While I empathise with many in Britain who voted to Remain and who are now resentful of losing their EU citizenship, to make Northern Ireland the object of this ire is deeply misguidedby Siobhan Fenton / December 8, 2017 / Leave a comment
After much agonising over the Irish question, a last-minute deal has been finally cobbled together in order to progress Brexit talks to the next stage.
UK Prime Minister Theresa May, and her Irish counterpart Taoiseach Leo Varadkar, have agreed on a set of principles which they hope will finally answer some of the uncertainty about the future of Northern Ireland once the UK leaves the EU.
We are told that there will be no hard border on the island of Ireland (pleasing the government in the south and the nationalist community in the north) but also no regulatory divergence between Northern Ireland and the rest of the UK (pleasing the Conservatives’ pact partners in the DUP).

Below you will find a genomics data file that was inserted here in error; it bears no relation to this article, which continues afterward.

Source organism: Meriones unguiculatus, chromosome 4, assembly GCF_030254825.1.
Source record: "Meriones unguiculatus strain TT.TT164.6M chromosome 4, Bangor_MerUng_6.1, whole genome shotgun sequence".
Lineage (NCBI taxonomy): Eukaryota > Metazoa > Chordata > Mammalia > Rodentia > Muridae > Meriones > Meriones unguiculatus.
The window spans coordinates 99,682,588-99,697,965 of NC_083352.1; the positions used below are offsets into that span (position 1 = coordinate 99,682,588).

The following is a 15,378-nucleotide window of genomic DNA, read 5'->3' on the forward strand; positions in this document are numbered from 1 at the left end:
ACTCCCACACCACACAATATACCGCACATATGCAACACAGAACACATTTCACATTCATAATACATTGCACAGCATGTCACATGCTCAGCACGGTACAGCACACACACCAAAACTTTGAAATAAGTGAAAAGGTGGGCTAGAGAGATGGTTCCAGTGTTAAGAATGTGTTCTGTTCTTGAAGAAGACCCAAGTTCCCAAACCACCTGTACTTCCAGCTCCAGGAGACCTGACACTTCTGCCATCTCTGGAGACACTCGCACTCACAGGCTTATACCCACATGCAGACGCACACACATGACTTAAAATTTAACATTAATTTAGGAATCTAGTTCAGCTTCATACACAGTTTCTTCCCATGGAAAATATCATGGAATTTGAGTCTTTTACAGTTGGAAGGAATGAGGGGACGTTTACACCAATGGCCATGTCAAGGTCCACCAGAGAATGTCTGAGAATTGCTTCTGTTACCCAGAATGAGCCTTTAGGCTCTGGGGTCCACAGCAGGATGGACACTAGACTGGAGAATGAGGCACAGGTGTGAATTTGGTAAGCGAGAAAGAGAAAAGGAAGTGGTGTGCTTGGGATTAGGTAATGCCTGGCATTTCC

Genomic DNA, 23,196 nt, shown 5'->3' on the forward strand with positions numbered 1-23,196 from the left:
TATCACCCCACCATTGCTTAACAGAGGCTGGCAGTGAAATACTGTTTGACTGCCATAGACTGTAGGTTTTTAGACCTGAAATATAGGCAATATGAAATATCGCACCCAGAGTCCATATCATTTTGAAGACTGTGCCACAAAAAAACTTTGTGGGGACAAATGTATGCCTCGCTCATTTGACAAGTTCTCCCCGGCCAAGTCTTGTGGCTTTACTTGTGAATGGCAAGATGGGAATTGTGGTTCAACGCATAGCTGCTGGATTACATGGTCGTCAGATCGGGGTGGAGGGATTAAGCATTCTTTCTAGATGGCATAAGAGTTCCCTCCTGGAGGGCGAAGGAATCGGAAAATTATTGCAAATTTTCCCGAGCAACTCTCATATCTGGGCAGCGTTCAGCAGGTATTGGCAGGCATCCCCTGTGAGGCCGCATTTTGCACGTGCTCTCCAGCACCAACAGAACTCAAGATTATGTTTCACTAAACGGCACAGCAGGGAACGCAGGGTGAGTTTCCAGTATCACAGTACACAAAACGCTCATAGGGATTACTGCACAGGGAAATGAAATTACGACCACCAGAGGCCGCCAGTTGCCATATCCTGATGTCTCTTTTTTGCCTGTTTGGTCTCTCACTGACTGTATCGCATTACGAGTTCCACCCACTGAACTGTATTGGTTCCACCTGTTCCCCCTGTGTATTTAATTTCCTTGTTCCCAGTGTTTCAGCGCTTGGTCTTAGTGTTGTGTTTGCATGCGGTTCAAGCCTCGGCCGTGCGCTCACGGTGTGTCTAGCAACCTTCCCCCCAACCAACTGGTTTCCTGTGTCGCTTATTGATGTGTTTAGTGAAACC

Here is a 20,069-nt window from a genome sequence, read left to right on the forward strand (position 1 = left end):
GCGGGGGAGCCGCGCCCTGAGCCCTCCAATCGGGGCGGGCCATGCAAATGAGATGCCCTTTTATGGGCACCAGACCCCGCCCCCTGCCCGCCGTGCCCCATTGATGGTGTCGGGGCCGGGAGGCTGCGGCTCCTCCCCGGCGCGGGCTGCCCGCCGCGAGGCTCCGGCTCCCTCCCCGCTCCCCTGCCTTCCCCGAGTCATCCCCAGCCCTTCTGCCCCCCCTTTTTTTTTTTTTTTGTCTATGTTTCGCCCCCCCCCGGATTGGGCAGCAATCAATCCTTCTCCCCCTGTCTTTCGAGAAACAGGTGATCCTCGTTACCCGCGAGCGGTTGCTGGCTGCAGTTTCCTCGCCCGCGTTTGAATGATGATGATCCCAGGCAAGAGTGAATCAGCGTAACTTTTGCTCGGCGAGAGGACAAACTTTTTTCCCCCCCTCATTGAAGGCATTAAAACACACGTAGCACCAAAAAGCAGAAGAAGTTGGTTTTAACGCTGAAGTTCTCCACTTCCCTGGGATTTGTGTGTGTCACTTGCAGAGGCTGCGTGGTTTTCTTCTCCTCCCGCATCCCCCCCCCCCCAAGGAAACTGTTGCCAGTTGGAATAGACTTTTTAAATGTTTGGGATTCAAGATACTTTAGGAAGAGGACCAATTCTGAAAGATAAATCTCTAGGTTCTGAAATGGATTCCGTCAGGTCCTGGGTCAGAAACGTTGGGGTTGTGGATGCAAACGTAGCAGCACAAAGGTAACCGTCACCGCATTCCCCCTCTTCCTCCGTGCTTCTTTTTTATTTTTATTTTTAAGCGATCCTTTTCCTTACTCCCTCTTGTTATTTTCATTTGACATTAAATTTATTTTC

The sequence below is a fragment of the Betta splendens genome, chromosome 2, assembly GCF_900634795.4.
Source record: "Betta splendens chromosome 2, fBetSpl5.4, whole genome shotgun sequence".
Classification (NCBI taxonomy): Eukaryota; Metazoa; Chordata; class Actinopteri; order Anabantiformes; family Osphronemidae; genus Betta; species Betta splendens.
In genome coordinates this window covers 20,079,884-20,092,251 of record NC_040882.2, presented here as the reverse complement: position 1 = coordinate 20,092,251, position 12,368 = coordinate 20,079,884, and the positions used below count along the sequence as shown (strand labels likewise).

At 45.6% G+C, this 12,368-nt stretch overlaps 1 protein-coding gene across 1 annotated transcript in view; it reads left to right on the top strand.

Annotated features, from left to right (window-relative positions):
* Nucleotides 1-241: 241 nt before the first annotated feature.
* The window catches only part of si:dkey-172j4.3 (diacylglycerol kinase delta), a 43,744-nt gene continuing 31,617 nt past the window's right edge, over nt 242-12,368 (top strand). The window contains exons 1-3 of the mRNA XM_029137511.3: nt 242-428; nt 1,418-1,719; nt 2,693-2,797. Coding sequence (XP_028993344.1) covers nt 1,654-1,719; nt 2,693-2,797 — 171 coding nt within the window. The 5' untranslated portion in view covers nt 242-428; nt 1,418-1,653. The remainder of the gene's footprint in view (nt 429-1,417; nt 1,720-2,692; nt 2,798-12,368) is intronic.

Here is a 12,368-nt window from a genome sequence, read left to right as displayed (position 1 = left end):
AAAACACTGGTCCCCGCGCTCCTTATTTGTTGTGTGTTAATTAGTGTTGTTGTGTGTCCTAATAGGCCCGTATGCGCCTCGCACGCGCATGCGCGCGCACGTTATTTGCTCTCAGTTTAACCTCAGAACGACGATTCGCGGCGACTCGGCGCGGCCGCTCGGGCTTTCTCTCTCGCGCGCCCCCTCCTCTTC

Quite how these two apparently contradictory measures will be squared is still ambiguous—but it appears that the promise is enough to placate both sides for the time being at least in order to allow talks to progress.
However, a clearer and more tangible, if somewhat overlooked, development for Northern Ireland in today’s announcement is that people born there will remain entitled to hold an Irish passport if they wish—as was already guaranteed to them under the 1998 Good Friday Agreement—and that, by extension this will allow them to retain EU citizenship.
The agreement published this morning states: “The people of Northern Ireland who are Irish citizens will continue to enjoy rights as EU citizens, including where they reside in Northern Ireland.”